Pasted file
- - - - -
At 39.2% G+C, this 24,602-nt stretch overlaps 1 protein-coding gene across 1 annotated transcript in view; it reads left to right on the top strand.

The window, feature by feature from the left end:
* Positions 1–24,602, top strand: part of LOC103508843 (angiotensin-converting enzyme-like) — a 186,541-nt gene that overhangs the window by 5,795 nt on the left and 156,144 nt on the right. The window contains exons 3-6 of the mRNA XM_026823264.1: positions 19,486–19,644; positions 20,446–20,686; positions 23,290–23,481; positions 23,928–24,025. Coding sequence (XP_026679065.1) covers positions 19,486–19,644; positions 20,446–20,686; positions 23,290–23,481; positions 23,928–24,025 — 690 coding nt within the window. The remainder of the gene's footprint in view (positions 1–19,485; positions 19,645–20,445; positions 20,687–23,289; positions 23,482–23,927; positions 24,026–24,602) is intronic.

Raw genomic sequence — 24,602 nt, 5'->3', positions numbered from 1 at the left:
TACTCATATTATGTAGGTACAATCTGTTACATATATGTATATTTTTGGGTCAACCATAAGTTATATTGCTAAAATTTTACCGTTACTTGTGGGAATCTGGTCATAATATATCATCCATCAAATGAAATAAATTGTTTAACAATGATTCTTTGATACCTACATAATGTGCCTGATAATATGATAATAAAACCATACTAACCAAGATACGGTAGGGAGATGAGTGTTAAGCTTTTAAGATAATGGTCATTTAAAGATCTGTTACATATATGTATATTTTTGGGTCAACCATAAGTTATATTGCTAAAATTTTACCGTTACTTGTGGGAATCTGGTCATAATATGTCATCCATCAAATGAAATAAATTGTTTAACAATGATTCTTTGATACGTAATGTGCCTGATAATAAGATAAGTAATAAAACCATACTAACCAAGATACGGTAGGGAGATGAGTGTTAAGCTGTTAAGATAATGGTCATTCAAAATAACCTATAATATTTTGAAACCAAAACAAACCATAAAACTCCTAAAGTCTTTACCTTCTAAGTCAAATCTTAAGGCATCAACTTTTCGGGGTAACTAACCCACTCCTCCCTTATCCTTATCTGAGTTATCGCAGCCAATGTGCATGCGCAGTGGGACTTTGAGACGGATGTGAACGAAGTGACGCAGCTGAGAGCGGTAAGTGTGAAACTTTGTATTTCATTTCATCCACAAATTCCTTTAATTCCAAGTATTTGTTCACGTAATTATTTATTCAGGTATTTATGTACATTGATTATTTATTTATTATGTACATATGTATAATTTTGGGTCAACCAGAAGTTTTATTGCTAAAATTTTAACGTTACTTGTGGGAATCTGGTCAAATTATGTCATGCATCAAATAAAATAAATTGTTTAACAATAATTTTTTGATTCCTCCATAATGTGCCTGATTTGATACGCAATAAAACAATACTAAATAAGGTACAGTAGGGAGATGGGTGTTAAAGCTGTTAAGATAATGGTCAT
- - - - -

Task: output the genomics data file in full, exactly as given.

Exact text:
At 39.2% G+C, this 24,602-nt stretch overlaps 1 protein-coding gene across 1 annotated transcript in view; it reads left to right on the top strand.

The window, feature by feature from the left end:
* Positions 1–24,602, top strand: part of LOC103508843 (angiotensin-converting enzyme-like) — a 186,541-nt gene that overhangs the window by 5,795 nt on the left and 156,144 nt on the right. The window contains exons 3-6 of the mRNA XM_026823264.1: positions 19,486–19,644; positions 20,446–20,686; positions 23,290–23,481; positions 23,928–24,025. Coding sequence (XP_026679065.1) covers positions 19,486–19,644; positions 20,446–20,686; positions 23,290–23,481; positions 23,928–24,025 — 690 coding nt within the window. The remainder of the gene's footprint in view (positions 1–19,485; positions 19,645–20,445; positions 20,687–23,289; positions 23,482–23,927; positions 24,026–24,602) is intronic.

Raw genomic sequence — 24,602 nt, 5'->3', positions numbered from 1 at the left:
TACTCATATTATGTAGGTACAATCTGTTACATATATGTATATTTTTGGGTCAACCATAAGTTATATTGCTAAAATTTTACCGTTACTTGTGGGAATCTGGTCATAATATATCATCCATCAAATGAAATAAATTGTTTAACAATGATTCTTTGATACCTACATAATGTGCCTGATAATATGATAATAAAACCATACTAACCAAGATACGGTAGGGAGATGAGTGTTAAGCTTTTAAGATAATGGTCATTTAAAGATCTGTTACATATATGTATATTTTTGGGTCAACCATAAGTTATATTGCTAAAATTTTACCGTTACTTGTGGGAATCTGGTCATAATATGTCATCCATCAAATGAAATAAATTGTTTAACAATGATTCTTTGATACGTAATGTGCCTGATAATAAGATAAGTAATAAAACCATACTAACCAAGATACGGTAGGGAGATGAGTGTTAAGCTGTTAAGATAATGGTCATTCAAAATAACCTATAATATTTTGAAACCAAAACAAACCATAAAACTCCTAAAGTCTTTACCTTCTAAGTCAAATCTTAAGGCATCAACTTTTCGGGGTAACTAACCCACTCCTCCCTTATCCTTATCTGAGTTATCGCAGCCAATGTGCATGCGCAGTGGGACTTTGAGACGGATGTGAACGAAGTGACGCAGCTGAGAGCGGTAAGTGTGAAACTTTGTATTTCATTTCATCCACAAATTCCTTTAATTCCAAGTATTTGTTCACGTAATTATTTATTCAGGTATTTATGTACATTGATTATTTATTTATTATGTACATATGTATAATTTTGGGTCAACCAGAAGTTTTATTGCTAAAATTTTAACGTTACTTGTGGGAATCTGGTCAAATTATGTCATGCATCAAATAAAATAAATTGTTTAACAATAATTTTTTGATTCCTCCATAATGTGCCTGATTTGATACGCAATAAAACAATACTAAATAAGGTACAGTAGGGAGATGGGTGTTAAAGCTGTTAAGATAATGGTCAT